Germany

Germany

Germany awards 1.5GW onshore wind in latest tender

Germany's latest auction was the first time this year that developers have bid for more onshore wind capacity than was on offer

Germany has awarded more than 1GW of capacity in its last two onshore wind-only tenders (pic credit: Nordex)
Germany has awarded more than 1GW of capacity in its last two onshore wind-only tenders (pic credit: Nordex)

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Germany awarded contracts to more than 1GW of onshore wind farms in the country’s latest tender, which was oversubscribed for the first time since December 2020.

The country’s energy regulator, the Bundesnetzagentur (BNetzA), received 210 bids with a combined capacity of 1,824MW in the latest onshore wind-only tender — well above the 1,492MW on offer.

It awarded contracts to 166 projects totalling 1,494MW.

This was more than the 1,110MW awarded in the most recent wind-only tender, which had been the first time more than 1GW was awarded since November 2017.

Successful bid prices ranged between €52/MWh and €59.20/MWh, with a volume-weighted average of €57.90/MWh. This average price was comfortably below the €60/MWh cap on bids in this round, and down from the €59.10/MWh average in the last tender.

BayWa, Denker & Wulf, EnBW, Energiequelle, Enertrag, Engie, EWE, Juwi, PNE and Wpd were among the successful developers. Many community wind farms also received power contracts.

The most capacity was awarded in the northern state of Schleswig-Holstein (43 projects with a combined capacity of 401MW), followed by North Rhine-Westphalia (51 projects, 315MW) and Lower Saxony (19 projects, 265MW).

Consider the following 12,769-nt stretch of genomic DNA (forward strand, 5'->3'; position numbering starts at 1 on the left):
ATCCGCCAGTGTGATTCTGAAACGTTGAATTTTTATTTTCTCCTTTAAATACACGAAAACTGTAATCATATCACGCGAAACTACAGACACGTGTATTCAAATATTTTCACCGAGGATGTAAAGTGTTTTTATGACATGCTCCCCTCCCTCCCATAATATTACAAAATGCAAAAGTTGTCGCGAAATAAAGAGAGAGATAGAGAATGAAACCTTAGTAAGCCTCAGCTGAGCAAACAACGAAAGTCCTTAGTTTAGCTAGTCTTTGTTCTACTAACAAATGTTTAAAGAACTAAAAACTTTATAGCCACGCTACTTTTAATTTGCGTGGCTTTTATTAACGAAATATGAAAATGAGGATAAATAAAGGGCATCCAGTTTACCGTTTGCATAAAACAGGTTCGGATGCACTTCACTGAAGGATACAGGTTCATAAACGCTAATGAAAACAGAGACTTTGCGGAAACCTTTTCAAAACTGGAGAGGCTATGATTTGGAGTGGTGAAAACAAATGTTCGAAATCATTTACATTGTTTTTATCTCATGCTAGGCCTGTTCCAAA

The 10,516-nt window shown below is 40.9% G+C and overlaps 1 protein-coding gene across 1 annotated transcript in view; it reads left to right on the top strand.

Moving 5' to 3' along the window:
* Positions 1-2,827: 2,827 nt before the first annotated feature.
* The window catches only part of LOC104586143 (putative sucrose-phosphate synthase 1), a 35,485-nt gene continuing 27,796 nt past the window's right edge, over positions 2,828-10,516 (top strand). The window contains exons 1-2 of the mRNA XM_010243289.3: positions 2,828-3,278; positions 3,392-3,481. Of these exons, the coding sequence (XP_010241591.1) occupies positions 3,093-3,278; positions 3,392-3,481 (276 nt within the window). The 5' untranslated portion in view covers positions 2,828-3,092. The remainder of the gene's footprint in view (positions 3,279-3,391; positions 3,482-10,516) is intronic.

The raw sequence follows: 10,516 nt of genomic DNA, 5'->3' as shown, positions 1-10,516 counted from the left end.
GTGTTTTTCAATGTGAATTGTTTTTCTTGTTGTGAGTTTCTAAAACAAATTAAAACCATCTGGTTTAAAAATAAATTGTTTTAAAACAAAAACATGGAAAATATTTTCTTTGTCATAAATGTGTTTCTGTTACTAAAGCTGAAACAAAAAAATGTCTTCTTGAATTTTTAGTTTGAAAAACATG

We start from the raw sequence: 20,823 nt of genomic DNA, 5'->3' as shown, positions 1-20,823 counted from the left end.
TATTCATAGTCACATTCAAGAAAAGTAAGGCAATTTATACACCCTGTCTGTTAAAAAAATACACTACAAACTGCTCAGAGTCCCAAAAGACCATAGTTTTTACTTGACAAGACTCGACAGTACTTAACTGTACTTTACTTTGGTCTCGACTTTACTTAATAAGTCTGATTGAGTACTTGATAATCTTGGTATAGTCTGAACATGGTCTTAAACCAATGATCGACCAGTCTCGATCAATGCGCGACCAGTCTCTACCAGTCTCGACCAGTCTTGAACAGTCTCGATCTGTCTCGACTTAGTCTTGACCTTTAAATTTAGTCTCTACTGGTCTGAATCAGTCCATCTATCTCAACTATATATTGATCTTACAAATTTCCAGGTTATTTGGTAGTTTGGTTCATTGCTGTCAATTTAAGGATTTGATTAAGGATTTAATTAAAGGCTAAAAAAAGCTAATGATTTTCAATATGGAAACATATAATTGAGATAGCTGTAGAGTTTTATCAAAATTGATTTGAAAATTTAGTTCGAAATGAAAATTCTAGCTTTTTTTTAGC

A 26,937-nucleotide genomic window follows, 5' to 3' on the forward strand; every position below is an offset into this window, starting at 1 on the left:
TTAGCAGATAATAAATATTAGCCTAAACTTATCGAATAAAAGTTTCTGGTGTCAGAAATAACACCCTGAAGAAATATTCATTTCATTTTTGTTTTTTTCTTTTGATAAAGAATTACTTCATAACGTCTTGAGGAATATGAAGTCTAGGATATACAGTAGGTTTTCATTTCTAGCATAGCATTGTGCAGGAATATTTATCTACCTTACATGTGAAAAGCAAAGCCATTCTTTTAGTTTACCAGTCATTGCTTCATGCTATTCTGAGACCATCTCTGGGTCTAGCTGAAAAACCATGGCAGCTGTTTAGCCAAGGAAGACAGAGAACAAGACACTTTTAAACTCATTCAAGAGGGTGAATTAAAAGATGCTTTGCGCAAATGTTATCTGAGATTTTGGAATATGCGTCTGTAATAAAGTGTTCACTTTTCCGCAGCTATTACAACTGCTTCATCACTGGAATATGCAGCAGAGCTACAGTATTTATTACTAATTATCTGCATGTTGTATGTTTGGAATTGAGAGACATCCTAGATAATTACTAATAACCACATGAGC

Reaction

German wind energy association BWE noted that Germany is on course to contract about 4.2GW of wind power capacity in 2021 — short of the 4.5GW annual expansion it believes Germany needs to meet its target of sourcing 65% of its energy from renewable sources by 2030.

BWE Hermann Albers said: “There is an urgent need for a faster and more consistent expansion of wind energy so that the demand for green electricity can be met and Germany can achieve its climate goals. 

“Once again, expansion is lagging behind, especially in the south. There is a lack of space and permits here.”

Ahead of the German federal election in September, the BWE and WindEurope called for the next government to address project permitting and repowering challenges. “We are counting on the new federal government to take them up,” Albers added.

Olaf Scholz’s centre-left SPD received the most votes in last month’s election, and is currently in talks to form a coalition with the greens and neoliberal FDP.

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